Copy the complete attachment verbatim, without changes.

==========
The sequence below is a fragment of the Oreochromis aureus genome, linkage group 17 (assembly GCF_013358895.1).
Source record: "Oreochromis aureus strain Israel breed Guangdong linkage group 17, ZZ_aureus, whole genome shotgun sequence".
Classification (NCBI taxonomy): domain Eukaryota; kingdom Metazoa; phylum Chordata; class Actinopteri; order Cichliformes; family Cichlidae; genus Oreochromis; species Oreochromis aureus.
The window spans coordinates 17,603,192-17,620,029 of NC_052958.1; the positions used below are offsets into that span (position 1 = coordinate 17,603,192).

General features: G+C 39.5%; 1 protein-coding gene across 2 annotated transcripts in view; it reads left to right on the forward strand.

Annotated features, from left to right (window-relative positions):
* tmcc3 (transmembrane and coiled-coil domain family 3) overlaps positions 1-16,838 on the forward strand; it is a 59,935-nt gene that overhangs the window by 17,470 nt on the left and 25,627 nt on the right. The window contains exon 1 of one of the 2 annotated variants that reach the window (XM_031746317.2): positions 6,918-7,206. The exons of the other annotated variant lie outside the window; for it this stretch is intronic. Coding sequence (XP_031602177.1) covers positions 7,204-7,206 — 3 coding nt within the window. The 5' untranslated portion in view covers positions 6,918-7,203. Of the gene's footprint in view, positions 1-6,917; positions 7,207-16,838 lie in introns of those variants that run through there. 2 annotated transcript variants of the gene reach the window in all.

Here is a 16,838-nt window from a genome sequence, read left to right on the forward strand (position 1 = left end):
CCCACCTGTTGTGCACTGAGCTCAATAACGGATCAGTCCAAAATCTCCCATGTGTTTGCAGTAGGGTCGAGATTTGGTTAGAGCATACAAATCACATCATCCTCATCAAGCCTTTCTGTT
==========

The sequence below is a fragment of the Oreochromis aureus genome, linkage group 17 (assembly GCF_013358895.1).
Source record: "Oreochromis aureus strain Israel breed Guangdong linkage group 17, ZZ_aureus, whole genome shotgun sequence".
Classification (NCBI taxonomy): domain Eukaryota; kingdom Metazoa; phylum Chordata; class Actinopteri; order Cichliformes; family Cichlidae; genus Oreochromis; species Oreochromis aureus.
The window spans coordinates 17,603,192-17,620,029 of NC_052958.1; the positions used below are offsets into that span (position 1 = coordinate 17,603,192).

General features: G+C 39.5%; 1 protein-coding gene across 2 annotated transcripts in view; it reads left to right on the forward strand.

Annotated features, from left to right (window-relative positions):
* tmcc3 (transmembrane and coiled-coil domain family 3) overlaps positions 1-16,838 on the forward strand; it is a 59,935-nt gene that overhangs the window by 17,470 nt on the left and 25,627 nt on the right. The window contains exon 1 of one of the 2 annotated variants that reach the window (XM_031746317.2): positions 6,918-7,206. The exons of the other annotated variant lie outside the window; for it this stretch is intronic. Coding sequence (XP_031602177.1) covers positions 7,204-7,206 — 3 coding nt within the window. The 5' untranslated portion in view covers positions 6,918-7,203. Of the gene's footprint in view, positions 1-6,917; positions 7,207-16,838 lie in introns of those variants that run through there. 2 annotated transcript variants of the gene reach the window in all.

Here is a 16,838-nt window from a genome sequence, read left to right on the forward strand (position 1 = left end):
CCCACCTGTTGTGCACTGAGCTCAATAACGGATCAGTCCAAAATCTCCCATGTGTTTGCAGTAGGGTCGAGATTTGGTTAGAGCATACAAATCACATCATCCTCATCAAGCCTTTCTGTT